When considering AFL, we need to make the distinction between formative and summative assessment. 

Summative assessment is the assessment of learning. Teachers use summative assessment when they are assessing how far a child has come and what they have achieved. Examples include end of topic tests, GSCEs, and A Levels. 

Formative assessment, or AFL, shapes learning. The most effective form of formative assessment takes place live, minute-by-minute, day-by-day. It is assessment that takes place while students are still engaged in the learning. Formative assessment allows students to identify and address any misconceptions before their summative assessments. 

There are some forms of assessment which can be both formative and summative. If students completed a test paper in class to assess their knowledge at the end of a unit, but then mark it individually, or as a class or a group to receive immediate feedback that addresses misconceptions, then this would encompass both forms of assessment. 

‘You don’t need to be able to write to do good formative assessment.’

Educationalist and professor, Dr. Dylan Williams

What Williams is referring to here is the immediacy of formative assessment. Formative assessment informs learners how they can progress in their learning, and what steps they need to take to reach their destination. Anything more onerous than a direct, handwritten response may not impact the learning as effectively as if it were happening in the moment.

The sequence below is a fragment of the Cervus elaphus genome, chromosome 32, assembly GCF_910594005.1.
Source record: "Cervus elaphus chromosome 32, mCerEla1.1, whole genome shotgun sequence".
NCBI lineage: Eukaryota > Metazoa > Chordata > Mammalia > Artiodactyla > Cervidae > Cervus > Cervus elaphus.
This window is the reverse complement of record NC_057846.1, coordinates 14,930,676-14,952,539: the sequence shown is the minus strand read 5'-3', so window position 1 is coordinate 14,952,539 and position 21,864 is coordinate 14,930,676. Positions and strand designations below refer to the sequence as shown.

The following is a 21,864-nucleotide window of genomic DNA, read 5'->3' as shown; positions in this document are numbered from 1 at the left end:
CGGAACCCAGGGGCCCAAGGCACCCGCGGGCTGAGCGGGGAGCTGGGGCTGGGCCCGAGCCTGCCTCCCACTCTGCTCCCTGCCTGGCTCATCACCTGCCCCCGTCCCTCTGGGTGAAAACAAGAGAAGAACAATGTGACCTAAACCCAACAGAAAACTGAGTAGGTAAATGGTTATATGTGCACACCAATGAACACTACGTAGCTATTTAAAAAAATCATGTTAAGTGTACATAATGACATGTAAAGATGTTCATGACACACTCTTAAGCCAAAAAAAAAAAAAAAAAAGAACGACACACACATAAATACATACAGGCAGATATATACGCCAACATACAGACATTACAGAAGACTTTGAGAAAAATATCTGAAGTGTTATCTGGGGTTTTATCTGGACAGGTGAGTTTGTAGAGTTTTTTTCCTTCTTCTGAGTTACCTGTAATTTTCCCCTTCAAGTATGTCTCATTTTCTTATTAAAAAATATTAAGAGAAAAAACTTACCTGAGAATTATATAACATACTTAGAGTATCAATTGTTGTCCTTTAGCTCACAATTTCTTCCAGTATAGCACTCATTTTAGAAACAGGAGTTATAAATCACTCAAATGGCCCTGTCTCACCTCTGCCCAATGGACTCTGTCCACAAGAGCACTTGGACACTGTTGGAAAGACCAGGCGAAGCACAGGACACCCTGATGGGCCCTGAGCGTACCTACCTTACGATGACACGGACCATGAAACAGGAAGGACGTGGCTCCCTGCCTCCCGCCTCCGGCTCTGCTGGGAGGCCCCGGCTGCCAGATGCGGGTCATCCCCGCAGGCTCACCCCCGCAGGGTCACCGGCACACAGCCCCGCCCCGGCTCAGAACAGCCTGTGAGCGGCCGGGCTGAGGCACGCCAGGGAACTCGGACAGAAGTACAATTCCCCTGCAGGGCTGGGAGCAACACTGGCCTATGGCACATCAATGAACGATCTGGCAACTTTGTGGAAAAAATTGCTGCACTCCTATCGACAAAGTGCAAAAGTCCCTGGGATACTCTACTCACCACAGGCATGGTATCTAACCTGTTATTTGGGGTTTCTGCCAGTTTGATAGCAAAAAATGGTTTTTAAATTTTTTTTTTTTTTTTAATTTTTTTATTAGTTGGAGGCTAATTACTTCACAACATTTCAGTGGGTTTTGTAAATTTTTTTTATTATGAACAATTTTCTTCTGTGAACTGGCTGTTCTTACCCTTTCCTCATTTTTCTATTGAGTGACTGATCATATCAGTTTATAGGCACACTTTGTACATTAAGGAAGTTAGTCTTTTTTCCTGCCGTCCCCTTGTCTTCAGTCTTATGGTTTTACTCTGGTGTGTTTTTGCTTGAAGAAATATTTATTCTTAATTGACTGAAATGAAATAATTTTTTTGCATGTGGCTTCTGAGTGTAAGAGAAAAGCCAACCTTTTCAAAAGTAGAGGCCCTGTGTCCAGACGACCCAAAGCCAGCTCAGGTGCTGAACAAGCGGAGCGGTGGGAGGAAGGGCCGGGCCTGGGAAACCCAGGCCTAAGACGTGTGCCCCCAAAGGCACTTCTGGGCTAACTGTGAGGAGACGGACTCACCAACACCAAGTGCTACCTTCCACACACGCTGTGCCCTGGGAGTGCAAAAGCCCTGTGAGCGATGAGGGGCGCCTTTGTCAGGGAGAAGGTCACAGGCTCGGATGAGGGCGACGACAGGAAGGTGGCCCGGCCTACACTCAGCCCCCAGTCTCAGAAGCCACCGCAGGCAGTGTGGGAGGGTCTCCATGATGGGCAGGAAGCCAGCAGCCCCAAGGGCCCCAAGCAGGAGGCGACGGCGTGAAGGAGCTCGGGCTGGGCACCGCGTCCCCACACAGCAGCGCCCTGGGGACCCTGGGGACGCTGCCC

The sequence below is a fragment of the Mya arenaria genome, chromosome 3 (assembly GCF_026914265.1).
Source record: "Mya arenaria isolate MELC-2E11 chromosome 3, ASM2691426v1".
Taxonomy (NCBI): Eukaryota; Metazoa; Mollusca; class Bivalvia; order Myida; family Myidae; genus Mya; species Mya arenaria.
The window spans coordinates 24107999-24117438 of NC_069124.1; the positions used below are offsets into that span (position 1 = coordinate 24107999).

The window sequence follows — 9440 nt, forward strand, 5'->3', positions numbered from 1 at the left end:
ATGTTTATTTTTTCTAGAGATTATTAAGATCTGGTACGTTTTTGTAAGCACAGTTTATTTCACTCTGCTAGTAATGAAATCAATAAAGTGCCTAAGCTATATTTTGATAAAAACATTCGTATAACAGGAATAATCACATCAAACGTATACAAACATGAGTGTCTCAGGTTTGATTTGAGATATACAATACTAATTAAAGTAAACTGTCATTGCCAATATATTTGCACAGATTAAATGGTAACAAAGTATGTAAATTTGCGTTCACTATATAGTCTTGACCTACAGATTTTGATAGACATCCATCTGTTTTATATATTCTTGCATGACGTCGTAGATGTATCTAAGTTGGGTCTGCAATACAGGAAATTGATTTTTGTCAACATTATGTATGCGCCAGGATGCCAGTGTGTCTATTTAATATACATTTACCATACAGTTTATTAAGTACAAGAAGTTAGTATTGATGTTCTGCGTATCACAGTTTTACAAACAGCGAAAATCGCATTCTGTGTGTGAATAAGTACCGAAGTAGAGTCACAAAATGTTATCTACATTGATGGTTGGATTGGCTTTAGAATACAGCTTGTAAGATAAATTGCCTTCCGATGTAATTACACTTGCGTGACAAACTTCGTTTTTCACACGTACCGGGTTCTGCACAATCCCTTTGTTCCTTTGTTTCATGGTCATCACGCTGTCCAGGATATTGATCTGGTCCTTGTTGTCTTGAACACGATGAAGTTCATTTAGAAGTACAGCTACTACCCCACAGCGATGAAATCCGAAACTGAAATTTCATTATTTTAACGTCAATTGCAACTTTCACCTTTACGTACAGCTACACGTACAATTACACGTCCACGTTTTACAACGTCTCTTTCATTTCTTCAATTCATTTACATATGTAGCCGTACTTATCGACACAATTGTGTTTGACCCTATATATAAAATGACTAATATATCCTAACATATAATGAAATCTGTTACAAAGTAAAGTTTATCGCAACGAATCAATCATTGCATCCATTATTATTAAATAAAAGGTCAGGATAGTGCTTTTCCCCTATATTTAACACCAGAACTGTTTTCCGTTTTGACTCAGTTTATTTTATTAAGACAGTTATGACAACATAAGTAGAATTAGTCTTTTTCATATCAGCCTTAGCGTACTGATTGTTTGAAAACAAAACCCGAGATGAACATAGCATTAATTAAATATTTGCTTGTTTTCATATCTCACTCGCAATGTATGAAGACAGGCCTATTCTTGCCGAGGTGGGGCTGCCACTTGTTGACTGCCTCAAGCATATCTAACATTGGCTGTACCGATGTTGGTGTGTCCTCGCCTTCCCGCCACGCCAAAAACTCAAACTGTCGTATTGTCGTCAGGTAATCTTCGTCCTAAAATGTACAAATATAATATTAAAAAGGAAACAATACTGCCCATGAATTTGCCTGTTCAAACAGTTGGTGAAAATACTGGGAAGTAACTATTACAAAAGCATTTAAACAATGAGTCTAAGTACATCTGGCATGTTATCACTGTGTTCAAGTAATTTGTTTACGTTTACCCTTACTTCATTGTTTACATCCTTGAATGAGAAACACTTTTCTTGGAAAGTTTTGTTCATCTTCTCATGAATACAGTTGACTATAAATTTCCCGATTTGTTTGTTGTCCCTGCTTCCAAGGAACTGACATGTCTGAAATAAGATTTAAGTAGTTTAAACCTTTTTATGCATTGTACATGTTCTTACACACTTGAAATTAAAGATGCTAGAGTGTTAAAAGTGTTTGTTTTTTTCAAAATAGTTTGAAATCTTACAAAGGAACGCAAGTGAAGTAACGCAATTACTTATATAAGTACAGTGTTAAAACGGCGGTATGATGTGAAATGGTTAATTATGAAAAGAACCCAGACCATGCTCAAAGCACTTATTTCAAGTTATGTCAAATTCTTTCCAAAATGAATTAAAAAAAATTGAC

Why is the Role of the Teacher Important in AFL?

A teacher’s role is to plan and manage the assessment. One aspect of their role is to make accurate and productive use of assessment. They then use their findings to inform next steps, both their own and the pupils’. This reactionary approach to teaching and learning keeps students at the heart of the process. Their findings provide teachers with the freedom to explore new strategies and concepts which will maximise students’ learning.

In order for AFL to be successful, teachers must first create the right social, emotional, and classroom environments. Students need to feel safe, valued, and respected before they will feel empowered enough to engage in meaningful assessment opportunities. Teachers can do this by being positive, approachable, smiling, welcoming their students, adhering to the school’s behaviour and teaching and learning policies, having high expectations, and understanding and empathising with their students. 

Similarly, the way in which teachers communicate with students helps to lay a strong foundation for effective AFL. For example, if students are told that they are wrong or incorrect constantly, then their self-efficacy will be affected. Language like this, when used continually, will only cause students to disengage. Instead, teachers can address misconceptions in learning as opportunities for students to thrive and excel. This approach builds resilience in students as they believe they’re not there yet, but they instead feel confident and informed enough to recognise and take their next steps. 

To boost self-esteem and levels of motivation in the classroom, teachers can ask students to focus on their improvement rather than level of attainment

How to Use Assessment for Learning Strategies in the Classroom

Let’s look at three ways that you can use assessment for learning strategies in the classroom. 

1 – Round the Room Questioning